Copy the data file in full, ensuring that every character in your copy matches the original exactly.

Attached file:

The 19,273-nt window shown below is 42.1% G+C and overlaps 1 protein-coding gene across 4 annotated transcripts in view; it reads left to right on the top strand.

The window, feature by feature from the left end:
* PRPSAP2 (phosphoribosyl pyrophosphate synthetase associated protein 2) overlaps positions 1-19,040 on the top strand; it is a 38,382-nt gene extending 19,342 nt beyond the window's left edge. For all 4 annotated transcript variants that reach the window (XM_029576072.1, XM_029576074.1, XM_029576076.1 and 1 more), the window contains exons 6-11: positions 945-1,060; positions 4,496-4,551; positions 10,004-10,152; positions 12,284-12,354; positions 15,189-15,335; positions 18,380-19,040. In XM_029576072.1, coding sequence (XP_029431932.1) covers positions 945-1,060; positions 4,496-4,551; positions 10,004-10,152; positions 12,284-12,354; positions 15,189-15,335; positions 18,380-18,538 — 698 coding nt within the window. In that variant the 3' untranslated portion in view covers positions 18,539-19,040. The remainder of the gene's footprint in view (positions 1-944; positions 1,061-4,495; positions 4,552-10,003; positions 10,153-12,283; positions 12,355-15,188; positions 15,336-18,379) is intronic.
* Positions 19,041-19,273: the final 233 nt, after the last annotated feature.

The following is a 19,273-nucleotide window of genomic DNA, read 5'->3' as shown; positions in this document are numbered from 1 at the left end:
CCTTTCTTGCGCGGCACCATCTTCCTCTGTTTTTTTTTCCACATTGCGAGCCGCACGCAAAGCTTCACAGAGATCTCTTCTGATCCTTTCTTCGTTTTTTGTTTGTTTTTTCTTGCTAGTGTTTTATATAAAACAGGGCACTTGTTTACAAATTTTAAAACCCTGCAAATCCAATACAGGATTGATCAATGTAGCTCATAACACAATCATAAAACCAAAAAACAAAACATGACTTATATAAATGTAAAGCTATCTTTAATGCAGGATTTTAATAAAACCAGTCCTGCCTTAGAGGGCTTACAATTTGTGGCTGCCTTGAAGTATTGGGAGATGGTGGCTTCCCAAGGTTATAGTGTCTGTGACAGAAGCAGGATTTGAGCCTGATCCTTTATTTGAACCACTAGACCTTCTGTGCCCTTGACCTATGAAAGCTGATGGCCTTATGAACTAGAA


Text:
The 19,273-nt window shown below is 42.1% G+C and overlaps 1 protein-coding gene across 4 annotated transcripts in view; it reads left to right on the top strand.

The window, feature by feature from the left end:
* PRPSAP2 (phosphoribosyl pyrophosphate synthetase associated protein 2) overlaps positions 1-19,040 on the top strand; it is a 38,382-nt gene extending 19,342 nt beyond the window's left edge. For all 4 annotated transcript variants that reach the window (XM_029576072.1, XM_029576074.1, XM_029576076.1 and 1 more), the window contains exons 6-11: positions 945-1,060; positions 4,496-4,551; positions 10,004-10,152; positions 12,284-12,354; positions 15,189-15,335; positions 18,380-19,040. In XM_029576072.1, coding sequence (XP_029431932.1) covers positions 945-1,060; positions 4,496-4,551; positions 10,004-10,152; positions 12,284-12,354; positions 15,189-15,335; positions 18,380-18,538 — 698 coding nt within the window. In that variant the 3' untranslated portion in view covers positions 18,539-19,040. The remainder of the gene's footprint in view (positions 1-944; positions 1,061-4,495; positions 4,552-10,003; positions 10,153-12,283; positions 12,355-15,188; positions 15,336-18,379) is intronic.
* Positions 19,041-19,273: the final 233 nt, after the last annotated feature.

The following is a 19,273-nucleotide window of genomic DNA, read 5'->3' as shown; positions in this document are numbered from 1 at the left end:
CCTTTCTTGCGCGGCACCATCTTCCTCTGTTTTTTTTTCCACATTGCGAGCCGCACGCAAAGCTTCACAGAGATCTCTTCTGATCCTTTCTTCGTTTTTTGTTTGTTTTTTCTTGCTAGTGTTTTATATAAAACAGGGCACTTGTTTACAAATTTTAAAACCCTGCAAATCCAATACAGGATTGATCAATGTAGCTCATAACACAATCATAAAACCAAAAAACAAAACATGACTTATATAAATGTAAAGCTATCTTTAATGCAGGATTTTAATAAAACCAGTCCTGCCTTAGAGGGCTTACAATTTGTGGCTGCCTTGAAGTATTGGGAGATGGTGGCTTCCCAAGGTTATAGTGTCTGTGACAGAAGCAGGATTTGAGCCTGATCCTTTATTTGAACCACTAGACCTTCTGTGCCCTTGACCTATGAAAGCTGATGGCCTTATGAACTAGAA